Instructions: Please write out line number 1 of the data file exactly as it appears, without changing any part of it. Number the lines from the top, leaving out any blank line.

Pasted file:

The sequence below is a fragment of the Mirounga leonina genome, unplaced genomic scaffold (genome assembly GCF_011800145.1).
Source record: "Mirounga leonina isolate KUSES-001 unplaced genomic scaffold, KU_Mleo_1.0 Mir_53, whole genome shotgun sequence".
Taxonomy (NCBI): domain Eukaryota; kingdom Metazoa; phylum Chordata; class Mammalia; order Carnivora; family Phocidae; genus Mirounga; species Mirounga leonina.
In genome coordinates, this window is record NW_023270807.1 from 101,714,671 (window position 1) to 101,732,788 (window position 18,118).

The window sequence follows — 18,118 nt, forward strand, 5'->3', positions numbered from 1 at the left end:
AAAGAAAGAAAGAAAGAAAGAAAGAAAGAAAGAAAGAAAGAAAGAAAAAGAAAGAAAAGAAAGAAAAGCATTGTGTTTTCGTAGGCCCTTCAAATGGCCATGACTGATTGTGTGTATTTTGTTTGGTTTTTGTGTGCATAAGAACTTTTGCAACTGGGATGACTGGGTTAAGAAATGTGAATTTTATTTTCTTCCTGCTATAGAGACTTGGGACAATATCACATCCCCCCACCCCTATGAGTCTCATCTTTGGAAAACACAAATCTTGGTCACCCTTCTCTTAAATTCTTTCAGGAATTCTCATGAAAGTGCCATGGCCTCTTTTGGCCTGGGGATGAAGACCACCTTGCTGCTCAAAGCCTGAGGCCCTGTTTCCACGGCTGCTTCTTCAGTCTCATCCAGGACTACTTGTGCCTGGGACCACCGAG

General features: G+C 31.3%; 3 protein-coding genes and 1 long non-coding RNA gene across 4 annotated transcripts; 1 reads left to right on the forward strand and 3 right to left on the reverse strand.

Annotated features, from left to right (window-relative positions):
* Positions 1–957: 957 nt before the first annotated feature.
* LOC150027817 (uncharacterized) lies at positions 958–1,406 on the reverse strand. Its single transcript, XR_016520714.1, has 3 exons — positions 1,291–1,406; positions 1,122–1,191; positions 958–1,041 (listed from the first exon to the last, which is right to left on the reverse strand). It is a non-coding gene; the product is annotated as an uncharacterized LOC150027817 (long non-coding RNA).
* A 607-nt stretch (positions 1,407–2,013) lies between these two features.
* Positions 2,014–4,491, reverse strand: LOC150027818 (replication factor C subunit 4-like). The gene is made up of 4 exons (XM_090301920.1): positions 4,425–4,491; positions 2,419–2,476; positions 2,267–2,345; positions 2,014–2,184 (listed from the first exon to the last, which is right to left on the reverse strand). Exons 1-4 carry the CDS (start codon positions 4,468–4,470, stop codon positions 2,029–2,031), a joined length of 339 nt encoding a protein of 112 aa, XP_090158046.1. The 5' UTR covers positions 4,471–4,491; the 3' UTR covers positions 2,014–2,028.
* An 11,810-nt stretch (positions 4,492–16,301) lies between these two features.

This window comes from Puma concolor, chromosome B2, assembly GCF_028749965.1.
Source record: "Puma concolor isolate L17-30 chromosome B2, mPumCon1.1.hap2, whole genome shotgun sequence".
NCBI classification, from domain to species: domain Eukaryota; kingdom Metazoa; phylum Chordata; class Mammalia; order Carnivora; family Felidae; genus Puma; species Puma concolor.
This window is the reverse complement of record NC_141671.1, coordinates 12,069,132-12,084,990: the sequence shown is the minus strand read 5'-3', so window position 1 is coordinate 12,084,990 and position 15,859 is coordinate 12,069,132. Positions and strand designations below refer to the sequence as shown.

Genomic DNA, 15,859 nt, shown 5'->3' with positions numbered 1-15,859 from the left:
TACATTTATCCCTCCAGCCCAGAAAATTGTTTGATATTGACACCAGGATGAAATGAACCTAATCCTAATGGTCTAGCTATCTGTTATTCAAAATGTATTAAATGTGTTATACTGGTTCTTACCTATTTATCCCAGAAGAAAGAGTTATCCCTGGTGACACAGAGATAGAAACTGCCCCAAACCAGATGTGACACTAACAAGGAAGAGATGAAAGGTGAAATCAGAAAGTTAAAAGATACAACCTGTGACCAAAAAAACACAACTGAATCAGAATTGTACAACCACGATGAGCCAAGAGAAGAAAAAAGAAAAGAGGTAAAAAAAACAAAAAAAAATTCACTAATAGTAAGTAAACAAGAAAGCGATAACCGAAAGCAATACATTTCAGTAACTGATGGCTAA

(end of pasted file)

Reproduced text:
The sequence below is a fragment of the Mirounga leonina genome, unplaced genomic scaffold (genome assembly GCF_011800145.1).